Rocca di Frassinello

When the Italians and the French Cooperate…

Rocca di Frassinello

Except for Bolgheri in the north and Morellino di Scansano in the south, the Maremma region, stretching along Toscana’s coast line, was in large part wild woodland until Tuscan wineries and others began to develop the area with vineyards, beginning about 20 years ago. Perhaps the most notable project in the region is the Rocca di Frassinello wine estate, the result of a partnership between Paolo Panerai, owner of the prestigious Castellare di Castellina estate in Chianti Classico, and Eric de Rothschild of the famous Domaines Barons de Rothschild-Lafite in France. In 1999, the partners purchased the first part of a 500-hectares property, which occupies a natural amphitheater with a lake at its center below the Terminuzzo hill, facing the village of Giuncarico in Central Maremma. They found that soils there had many of the same geological characteristics as those in Chianti and Montalcino but with an average temperature, which is five to six degrees higher and where grapes ripen three to four weeks earlier than they would in Chianti and Montalcino. Currently, 80 hectares are planted to vines out of a potential 250 plantable hectares.

The agreement between Castellare and Domaines Baron de Rothschild was to blend Castellare’s experience with Sangiovese, the prince of Tuscan grapes, with Lafite’s experience with the noble Bordeaux varieties, Cabernet Sauvignon, Cabernet Franc, Merlot, and Petit Verdot. The result was the creation of four wines, produced under the supervision of Alessandro Cellai, winemaker at Castellare, and Christian le Sommer, enologist for many of the Baron de Rothschild estates worldwide. All four wines are labeled Maremma Toscana IGT. Completed in 2007, the winery was designed by top Italian architect Renzo Piano, the man behind the Pompidou Center in Paris and the renovated Morgan Library in New York. Piano conceived a winery of overwhelming simplicity with a revolutionary division of spaces to facilitate the vinification process. Already, the Rocca di Frassinello blend of Sangioveto, Merlot, and Cabernet Sauvignon has received Gambero Rosso’s highest Tre Bicchierri award for the 2005, 2006, and 2008 vintages, and the Baffo Nero, entirely Merlot, received the award in 2007. Considering the magnificence of the site and the level of expertise guiding its development, the estate could be destined for greatness.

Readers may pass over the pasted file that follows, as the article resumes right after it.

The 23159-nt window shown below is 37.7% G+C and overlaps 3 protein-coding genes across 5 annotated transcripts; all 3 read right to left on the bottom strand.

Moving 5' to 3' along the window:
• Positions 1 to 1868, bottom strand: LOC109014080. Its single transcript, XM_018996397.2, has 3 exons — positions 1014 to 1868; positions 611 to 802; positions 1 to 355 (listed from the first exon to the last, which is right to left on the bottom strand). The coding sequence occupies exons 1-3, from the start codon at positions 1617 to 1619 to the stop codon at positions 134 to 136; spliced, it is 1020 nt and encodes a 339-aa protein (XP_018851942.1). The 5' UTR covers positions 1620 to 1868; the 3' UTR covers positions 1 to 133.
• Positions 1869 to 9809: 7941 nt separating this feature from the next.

Fattoria del Cerro

Located in Toscana’s Montepulciano appellation, Fattoria del Cerro was first developed by the Baiocchi family in 1922. Today the 601-hectares property cultivates 167 hectares of vineyards, mainly in the Argiano area, and is officially registered for the production of Vino Nobile di Montepulciano. The winery was instrumental in the renaissance of Vino Nobile and is one of the top producers of the wine, having received Gambero Rosso’s coveted Tre Bicchierri award multiple times, especially for its single vineyard Vino Nobile, Antica Chiusina, but lately also for its main production Vino Nobile di Montepulciano. Well known enologist Ricardo Coterella is now responsible for making the wines.